The Custody Wars: Why Children Are Losing the Legal Battle and What We Can Do about It

The Custody Wars: Why Children Are Losing the Legal Battle and What We Can Do about It

The Custody Wars: Why Children Are Losing the Legal Battle and What We Can Do about It

The Custody Wars: Why Children Are Losing the Legal Battle and What We Can Do about It

Synopsis

Drawing on a wealth of legal cases and research -- as well as on the personal stories of families caught in these disputes -- Mary Ann Mason presents a program for reform that is certain to change the terms of the debate on child custody, one of the most highly charged topics on the national agenda.

Excerpt

In the cloakroom of my daughter's Montessori preschool a large chart was posted every week that listed every child's name and who would pick that child up each evening. Many of these children were shuttling back and forth between two households. Every day a good portion of the cubbies were crammed with overstuffed backpacks or small suitcases, and on Fridays the backpacks and suitcases overflowed onto the floor.

With such complicated schedules, there were bound to be slipups. One afternoon I was delayed at work and raced to the school, convinced I would be the last parent to arrive; but one other child was still waiting. He sat tensely on the floor by the door, a large backpack in his lap. My daughter gathered her drawings and jacket and we started out the door. She waved at him and he waved back. He said in a small, worried voice, "Bye Eve, I don't remember who I belong to tonight."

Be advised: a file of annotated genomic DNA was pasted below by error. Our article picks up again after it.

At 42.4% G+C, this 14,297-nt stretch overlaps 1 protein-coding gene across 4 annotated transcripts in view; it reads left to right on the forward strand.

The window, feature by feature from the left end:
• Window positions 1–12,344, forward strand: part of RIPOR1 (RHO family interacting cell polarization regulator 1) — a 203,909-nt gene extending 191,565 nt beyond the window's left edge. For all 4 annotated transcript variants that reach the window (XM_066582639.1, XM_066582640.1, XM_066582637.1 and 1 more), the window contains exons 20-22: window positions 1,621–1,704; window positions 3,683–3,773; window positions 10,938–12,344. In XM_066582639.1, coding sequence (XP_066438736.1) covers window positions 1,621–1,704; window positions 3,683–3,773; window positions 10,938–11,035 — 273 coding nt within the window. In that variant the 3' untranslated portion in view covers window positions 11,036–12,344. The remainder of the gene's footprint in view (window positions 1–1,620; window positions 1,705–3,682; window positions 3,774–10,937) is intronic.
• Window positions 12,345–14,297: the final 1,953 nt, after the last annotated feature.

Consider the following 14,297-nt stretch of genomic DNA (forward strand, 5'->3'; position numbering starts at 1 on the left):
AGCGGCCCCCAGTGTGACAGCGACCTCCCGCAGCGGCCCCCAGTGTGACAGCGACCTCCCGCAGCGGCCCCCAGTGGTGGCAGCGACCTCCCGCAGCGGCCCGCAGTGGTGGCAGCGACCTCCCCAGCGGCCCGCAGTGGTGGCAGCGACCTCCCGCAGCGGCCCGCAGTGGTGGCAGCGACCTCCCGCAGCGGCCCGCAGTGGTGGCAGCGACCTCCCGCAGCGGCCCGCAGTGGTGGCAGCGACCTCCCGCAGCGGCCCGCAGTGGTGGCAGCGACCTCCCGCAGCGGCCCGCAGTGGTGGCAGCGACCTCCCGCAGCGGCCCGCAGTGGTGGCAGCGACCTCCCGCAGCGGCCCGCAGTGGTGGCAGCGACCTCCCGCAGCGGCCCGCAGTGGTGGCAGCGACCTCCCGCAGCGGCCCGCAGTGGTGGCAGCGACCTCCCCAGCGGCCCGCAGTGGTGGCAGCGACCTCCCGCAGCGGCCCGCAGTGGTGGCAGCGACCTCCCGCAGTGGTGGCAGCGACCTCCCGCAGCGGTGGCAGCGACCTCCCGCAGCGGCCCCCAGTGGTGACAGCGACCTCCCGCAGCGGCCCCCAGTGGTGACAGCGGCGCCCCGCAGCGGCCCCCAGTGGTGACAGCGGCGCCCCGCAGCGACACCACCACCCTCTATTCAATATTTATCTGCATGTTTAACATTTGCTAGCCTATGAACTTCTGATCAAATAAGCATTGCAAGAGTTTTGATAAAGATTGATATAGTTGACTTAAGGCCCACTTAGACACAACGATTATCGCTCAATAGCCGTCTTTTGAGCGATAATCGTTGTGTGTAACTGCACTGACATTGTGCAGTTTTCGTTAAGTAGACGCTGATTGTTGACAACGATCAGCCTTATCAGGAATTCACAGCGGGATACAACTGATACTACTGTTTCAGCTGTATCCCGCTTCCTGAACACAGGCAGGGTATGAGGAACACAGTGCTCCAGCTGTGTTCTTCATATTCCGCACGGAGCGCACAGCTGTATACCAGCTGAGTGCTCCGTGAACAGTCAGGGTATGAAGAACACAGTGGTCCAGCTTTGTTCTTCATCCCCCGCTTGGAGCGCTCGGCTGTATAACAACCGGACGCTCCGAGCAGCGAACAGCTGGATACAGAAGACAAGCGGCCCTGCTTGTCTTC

It is not surprising that this child thought of himself as a belonging. Many children are exchanged like chattel between parents who insist on their right to them. Not that these parents don't love their children; they love them more than anyone else.

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